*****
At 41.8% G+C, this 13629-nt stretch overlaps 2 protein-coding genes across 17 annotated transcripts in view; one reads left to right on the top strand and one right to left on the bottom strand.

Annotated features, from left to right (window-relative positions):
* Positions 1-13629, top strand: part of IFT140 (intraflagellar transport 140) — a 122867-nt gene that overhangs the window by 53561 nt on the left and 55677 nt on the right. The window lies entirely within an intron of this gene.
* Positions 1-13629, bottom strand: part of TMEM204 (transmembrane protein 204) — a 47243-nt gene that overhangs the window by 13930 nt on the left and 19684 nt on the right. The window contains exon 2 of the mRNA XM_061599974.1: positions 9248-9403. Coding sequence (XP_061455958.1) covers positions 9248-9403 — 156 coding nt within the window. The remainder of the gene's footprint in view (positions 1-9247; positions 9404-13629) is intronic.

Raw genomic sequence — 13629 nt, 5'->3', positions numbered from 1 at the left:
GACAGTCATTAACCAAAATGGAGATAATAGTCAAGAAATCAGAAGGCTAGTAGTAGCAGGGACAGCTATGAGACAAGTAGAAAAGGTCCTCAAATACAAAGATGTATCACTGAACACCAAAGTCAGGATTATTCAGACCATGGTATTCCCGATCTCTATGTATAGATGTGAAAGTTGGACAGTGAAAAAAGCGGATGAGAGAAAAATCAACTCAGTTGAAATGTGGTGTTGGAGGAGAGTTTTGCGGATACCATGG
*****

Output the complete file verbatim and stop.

At 41.8% G+C, this 13629-nt stretch overlaps 2 protein-coding genes across 17 annotated transcripts in view; one reads left to right on the top strand and one right to left on the bottom strand.

Annotated features, from left to right (window-relative positions):
* Positions 1-13629, top strand: part of IFT140 (intraflagellar transport 140) — a 122867-nt gene that overhangs the window by 53561 nt on the left and 55677 nt on the right. The window lies entirely within an intron of this gene.
* Positions 1-13629, bottom strand: part of TMEM204 (transmembrane protein 204) — a 47243-nt gene that overhangs the window by 13930 nt on the left and 19684 nt on the right. The window contains exon 2 of the mRNA XM_061599974.1: positions 9248-9403. Coding sequence (XP_061455958.1) covers positions 9248-9403 — 156 coding nt within the window. The remainder of the gene's footprint in view (positions 1-9247; positions 9404-13629) is intronic.

Raw genomic sequence — 13629 nt, 5'->3', positions numbered from 1 at the left:
GACAGTCATTAACCAAAATGGAGATAATAGTCAAGAAATCAGAAGGCTAGTAGTAGCAGGGACAGCTATGAGACAAGTAGAAAAGGTCCTCAAATACAAAGATGTATCACTGAACACCAAAGTCAGGATTATTCAGACCATGGTATTCCCGATCTCTATGTATAGATGTGAAAGTTGGACAGTGAAAAAAGCGGATGAGAGAAAAATCAACTCAGTTGAAATGTGGTGTTGGAGGAGAGTTTTGCGGATACCATGG